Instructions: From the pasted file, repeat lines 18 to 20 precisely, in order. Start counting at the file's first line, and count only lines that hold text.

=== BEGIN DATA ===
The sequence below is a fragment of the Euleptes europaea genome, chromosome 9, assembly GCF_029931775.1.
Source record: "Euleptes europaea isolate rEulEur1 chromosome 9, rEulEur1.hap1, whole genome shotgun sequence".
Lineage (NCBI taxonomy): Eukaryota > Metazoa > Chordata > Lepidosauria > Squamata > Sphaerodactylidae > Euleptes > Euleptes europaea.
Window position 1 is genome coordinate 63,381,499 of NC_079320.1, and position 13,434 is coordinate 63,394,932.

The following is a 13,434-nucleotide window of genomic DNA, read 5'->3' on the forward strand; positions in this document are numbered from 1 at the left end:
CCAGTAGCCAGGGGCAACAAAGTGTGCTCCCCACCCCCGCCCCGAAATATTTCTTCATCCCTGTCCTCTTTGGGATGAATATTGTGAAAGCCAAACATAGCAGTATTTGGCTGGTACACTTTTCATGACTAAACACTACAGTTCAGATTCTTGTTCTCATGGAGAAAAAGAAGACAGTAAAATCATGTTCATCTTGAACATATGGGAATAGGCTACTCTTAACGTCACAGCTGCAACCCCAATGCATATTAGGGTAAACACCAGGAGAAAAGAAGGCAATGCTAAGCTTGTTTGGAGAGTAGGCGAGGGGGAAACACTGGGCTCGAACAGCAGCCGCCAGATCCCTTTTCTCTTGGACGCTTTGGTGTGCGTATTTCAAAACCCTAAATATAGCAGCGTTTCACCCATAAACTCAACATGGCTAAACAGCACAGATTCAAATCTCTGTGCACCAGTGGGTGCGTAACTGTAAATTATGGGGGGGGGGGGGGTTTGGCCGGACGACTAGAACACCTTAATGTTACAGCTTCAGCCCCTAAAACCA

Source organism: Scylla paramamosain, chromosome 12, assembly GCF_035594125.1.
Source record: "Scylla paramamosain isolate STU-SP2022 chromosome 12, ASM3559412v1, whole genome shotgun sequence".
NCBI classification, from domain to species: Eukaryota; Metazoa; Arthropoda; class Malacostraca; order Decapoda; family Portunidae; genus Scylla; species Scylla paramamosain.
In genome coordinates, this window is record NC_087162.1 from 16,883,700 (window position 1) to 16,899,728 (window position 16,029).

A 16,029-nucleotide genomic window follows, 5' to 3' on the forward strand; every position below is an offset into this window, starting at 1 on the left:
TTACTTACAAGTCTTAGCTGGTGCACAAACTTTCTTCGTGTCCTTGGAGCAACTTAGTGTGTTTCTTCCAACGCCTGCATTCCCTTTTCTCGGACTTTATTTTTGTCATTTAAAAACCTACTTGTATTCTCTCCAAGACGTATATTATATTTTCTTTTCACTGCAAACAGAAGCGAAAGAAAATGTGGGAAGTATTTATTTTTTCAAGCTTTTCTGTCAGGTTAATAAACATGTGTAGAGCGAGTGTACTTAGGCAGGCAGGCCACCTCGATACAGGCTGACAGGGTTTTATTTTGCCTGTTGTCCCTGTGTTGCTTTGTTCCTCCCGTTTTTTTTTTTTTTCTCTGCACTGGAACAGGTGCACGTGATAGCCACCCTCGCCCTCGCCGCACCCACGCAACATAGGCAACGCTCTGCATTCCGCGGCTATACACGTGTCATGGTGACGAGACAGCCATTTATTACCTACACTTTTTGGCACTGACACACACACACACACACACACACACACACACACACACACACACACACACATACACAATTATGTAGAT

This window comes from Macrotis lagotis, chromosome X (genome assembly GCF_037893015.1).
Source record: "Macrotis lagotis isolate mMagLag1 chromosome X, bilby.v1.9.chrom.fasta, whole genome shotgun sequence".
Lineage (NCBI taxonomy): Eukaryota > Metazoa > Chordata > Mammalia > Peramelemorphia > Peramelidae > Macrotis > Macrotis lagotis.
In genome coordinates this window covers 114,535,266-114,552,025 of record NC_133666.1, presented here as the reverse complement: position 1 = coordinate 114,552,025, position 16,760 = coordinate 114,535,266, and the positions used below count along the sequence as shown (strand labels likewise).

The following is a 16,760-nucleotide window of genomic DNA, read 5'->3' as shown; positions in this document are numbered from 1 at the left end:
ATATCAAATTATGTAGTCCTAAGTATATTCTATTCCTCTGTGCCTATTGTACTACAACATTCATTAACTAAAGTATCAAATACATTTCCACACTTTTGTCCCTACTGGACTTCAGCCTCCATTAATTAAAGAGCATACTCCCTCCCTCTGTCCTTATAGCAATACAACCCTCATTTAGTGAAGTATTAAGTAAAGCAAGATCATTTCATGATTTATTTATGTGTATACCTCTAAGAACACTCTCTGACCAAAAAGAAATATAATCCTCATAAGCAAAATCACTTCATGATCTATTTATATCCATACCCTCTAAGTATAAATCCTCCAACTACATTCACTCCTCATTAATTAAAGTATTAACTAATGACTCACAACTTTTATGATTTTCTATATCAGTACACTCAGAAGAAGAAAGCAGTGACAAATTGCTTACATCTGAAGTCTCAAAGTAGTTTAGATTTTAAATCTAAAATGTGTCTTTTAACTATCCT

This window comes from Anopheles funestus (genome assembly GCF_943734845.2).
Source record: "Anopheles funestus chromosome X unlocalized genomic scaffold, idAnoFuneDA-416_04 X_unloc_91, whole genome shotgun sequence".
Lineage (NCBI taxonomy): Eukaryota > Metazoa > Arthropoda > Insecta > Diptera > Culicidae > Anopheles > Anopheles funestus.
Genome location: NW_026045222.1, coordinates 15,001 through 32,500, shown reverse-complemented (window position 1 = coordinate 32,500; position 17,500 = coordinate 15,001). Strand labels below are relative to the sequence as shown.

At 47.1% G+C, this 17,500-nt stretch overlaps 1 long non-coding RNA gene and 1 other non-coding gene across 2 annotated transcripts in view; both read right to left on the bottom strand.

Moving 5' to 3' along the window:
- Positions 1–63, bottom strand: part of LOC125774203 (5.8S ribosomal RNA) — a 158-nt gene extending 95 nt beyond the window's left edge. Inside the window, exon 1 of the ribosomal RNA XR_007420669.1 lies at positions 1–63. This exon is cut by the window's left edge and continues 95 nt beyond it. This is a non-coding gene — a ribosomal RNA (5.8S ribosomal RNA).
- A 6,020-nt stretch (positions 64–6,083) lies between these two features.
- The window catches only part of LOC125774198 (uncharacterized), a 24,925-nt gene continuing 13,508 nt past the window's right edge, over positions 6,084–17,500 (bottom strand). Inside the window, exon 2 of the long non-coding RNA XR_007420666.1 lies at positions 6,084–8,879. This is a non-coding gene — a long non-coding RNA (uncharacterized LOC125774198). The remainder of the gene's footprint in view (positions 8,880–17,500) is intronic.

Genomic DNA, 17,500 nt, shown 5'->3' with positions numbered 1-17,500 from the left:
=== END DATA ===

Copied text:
ATATCAAATTATGTAGTCCTAAGTATATTCTATTCCTCTGTGCCTATTGTACTACAACATTCATTAACTAAAGTATCAAATACATTTCCACACTTTTGTCCCTACTGGACTTCAGCCTCCATTAATTAAAGAGCATACTCCCTCCCTCTGTCCTTATAGCAATACAACCCTCATTTAGTGAAGTATTAAGTAAAGCAAGATCATTTCATGATTTATTTATGTGTATACCTCTAAGAACACTCTCTGACCAAAAAGAAATATAATCCTCATAAGCAAAATCACTTCATGATCTATTTATATCCATACCCTCTAAGTATAAATCCTCCAACTACATTCACTCCTCATTAATTAAAGTATTAACTAATGACTCACAACTTTTATGATTTTCTATATCAGTACACTCAGAAGAAGAAAGCAGTGACAAATTGCTTACATCTGAAGTCTCAAAGTAGTTTAGATTTTAAATCTAAAATGTGTCTTTTAACTATCCT

This window comes from Anopheles funestus (genome assembly GCF_943734845.2).
Source record: "Anopheles funestus chromosome X unlocalized genomic scaffold, idAnoFuneDA-416_04 X_unloc_91, whole genome shotgun sequence".